3. Listen and Learn from People around You (No Matter Their Age)
Ever heard of — or thought about — intergenerational knowledge transfer? The basic idea is that each generation brings unique skills to the table, and you can best capture them all through communication and collaboration.
An essential but challenging goal for corporations, intergenerational knowledge transfer can also be a critical source of personal development. After all, leadership is shifting from one generation to the next — so it’s especially important to understand the challenges and triumphs that came before. That way, you can recognize any errors that need to be addressed while building on progress already made.
All in all, effective intergenerational knowledge transfer can:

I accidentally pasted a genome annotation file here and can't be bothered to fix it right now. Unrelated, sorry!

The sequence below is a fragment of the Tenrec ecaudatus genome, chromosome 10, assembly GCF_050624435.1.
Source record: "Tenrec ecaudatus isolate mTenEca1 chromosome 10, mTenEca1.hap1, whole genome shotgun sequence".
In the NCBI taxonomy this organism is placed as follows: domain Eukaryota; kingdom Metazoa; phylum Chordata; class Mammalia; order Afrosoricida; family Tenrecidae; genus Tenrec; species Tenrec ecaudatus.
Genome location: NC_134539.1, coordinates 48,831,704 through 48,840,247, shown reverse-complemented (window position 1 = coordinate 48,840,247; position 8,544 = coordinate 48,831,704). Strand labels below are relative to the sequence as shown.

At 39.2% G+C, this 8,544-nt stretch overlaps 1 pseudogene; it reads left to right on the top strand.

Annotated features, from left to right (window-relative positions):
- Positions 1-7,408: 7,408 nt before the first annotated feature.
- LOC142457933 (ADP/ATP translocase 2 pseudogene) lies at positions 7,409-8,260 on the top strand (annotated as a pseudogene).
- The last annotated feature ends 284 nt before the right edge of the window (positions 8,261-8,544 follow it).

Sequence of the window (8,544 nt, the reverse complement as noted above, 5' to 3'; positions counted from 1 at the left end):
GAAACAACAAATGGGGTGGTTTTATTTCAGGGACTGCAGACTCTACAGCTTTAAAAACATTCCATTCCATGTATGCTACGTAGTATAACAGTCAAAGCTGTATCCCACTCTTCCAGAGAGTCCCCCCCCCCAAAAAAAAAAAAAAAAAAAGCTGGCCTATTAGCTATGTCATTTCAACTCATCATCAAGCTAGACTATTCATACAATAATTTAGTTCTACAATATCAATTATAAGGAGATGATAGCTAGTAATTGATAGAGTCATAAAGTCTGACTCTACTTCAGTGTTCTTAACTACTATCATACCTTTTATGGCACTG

- Improve business function and productivity
- Help you understand and build relationships with coworkers of all ages
- Improve your knowledge base for both your current and future positions
What’s not to love?
4. Consider Your Own Career Development
Gone are the days when hard work and unwavering loyalty could earn any worker a respectable lifelong position. Nowadays, you need to be aware of the market and take responsibility for your own professional development.
There are numerous ways to go about doing this. For instance, you can proactively advance your personal growth with individualized online learning programs.
All think-pieces and jokes about generational battles aside, the multigenerational workforce is a thing of the present. So, it’s more crucial than ever that people of all ages learn to work and live in harmony. Offering empathy to your colleagues — and making an honest effort to understand them — can go a long way in bridging generational divides at work. You might even learn to enjoy the benefits of working in the most generationally diverse time in history!